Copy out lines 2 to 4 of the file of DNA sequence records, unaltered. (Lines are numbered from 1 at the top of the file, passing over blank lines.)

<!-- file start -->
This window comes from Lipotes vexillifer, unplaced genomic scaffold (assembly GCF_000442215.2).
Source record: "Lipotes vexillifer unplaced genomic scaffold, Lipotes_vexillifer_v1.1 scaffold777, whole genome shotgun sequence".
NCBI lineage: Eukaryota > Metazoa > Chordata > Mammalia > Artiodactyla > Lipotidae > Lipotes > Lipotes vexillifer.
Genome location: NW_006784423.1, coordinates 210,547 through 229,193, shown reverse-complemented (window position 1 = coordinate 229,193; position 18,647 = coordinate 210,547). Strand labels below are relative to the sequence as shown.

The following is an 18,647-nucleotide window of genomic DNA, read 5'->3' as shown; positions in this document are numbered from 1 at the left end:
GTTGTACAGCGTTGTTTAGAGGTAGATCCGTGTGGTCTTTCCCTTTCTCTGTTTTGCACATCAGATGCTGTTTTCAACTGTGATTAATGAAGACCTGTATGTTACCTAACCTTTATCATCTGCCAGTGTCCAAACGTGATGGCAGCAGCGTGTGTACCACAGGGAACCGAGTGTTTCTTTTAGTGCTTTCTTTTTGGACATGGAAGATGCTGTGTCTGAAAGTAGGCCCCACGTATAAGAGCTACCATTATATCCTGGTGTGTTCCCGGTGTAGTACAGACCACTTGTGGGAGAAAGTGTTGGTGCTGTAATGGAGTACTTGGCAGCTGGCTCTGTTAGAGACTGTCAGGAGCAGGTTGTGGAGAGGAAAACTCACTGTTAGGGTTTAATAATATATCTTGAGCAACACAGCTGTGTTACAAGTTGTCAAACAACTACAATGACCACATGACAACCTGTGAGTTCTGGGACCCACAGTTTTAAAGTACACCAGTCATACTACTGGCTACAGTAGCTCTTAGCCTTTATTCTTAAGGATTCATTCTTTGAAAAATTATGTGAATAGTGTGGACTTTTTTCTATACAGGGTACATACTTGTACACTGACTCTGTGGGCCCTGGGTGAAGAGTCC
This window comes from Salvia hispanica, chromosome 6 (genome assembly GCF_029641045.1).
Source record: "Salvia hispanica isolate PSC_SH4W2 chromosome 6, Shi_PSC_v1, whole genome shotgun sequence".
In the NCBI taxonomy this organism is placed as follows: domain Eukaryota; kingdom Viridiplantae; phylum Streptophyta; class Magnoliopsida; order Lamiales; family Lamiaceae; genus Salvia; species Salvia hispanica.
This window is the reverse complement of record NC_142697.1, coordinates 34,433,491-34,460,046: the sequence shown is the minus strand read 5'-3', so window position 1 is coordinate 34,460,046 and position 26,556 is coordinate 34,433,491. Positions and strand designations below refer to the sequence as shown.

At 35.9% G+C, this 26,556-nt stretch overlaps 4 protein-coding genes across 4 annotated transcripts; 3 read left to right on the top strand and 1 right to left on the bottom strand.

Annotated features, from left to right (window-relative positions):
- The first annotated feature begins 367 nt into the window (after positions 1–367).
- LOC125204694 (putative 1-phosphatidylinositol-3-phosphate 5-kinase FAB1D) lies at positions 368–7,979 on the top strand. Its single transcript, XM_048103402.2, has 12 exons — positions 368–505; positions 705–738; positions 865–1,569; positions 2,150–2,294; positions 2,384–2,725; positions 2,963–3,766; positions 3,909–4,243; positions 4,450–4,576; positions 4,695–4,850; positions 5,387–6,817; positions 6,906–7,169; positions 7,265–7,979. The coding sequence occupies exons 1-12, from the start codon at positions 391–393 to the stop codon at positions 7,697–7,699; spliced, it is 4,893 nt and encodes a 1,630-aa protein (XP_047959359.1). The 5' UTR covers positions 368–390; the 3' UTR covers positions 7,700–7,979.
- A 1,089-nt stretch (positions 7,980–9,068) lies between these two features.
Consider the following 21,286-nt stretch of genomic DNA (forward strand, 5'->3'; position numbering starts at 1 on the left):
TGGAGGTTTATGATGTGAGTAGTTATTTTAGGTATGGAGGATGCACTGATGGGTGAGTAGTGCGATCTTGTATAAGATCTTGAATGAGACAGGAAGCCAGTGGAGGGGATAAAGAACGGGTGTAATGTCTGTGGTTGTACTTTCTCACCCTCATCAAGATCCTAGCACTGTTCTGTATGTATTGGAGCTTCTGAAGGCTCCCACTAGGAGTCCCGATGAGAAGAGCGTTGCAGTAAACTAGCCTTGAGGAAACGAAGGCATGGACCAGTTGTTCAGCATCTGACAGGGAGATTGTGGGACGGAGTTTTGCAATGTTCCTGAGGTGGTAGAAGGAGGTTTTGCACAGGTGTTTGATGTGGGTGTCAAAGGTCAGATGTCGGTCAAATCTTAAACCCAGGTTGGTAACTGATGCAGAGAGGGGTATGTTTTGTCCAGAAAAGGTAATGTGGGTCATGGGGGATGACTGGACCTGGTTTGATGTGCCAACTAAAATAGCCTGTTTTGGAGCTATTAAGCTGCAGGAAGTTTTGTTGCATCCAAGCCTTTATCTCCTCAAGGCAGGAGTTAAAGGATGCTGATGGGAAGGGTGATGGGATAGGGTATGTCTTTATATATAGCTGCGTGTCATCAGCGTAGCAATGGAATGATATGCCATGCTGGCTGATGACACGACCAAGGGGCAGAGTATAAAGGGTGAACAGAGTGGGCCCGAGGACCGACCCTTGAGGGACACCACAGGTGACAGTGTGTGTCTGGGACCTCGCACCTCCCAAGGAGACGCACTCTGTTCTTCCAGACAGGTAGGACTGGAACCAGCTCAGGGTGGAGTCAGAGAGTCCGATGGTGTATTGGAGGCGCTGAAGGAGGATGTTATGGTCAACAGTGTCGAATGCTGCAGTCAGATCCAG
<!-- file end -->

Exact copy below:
Source record: "Lipotes vexillifer unplaced genomic scaffold, Lipotes_vexillifer_v1.1 scaffold777, whole genome shotgun sequence".
NCBI lineage: Eukaryota > Metazoa > Chordata > Mammalia > Artiodactyla > Lipotidae > Lipotes > Lipotes vexillifer.
Genome location: NW_006784423.1, coordinates 210,547 through 229,193, shown reverse-complemented (window position 1 = coordinate 229,193; position 18,647 = coordinate 210,547). Strand labels below are relative to the sequence as shown.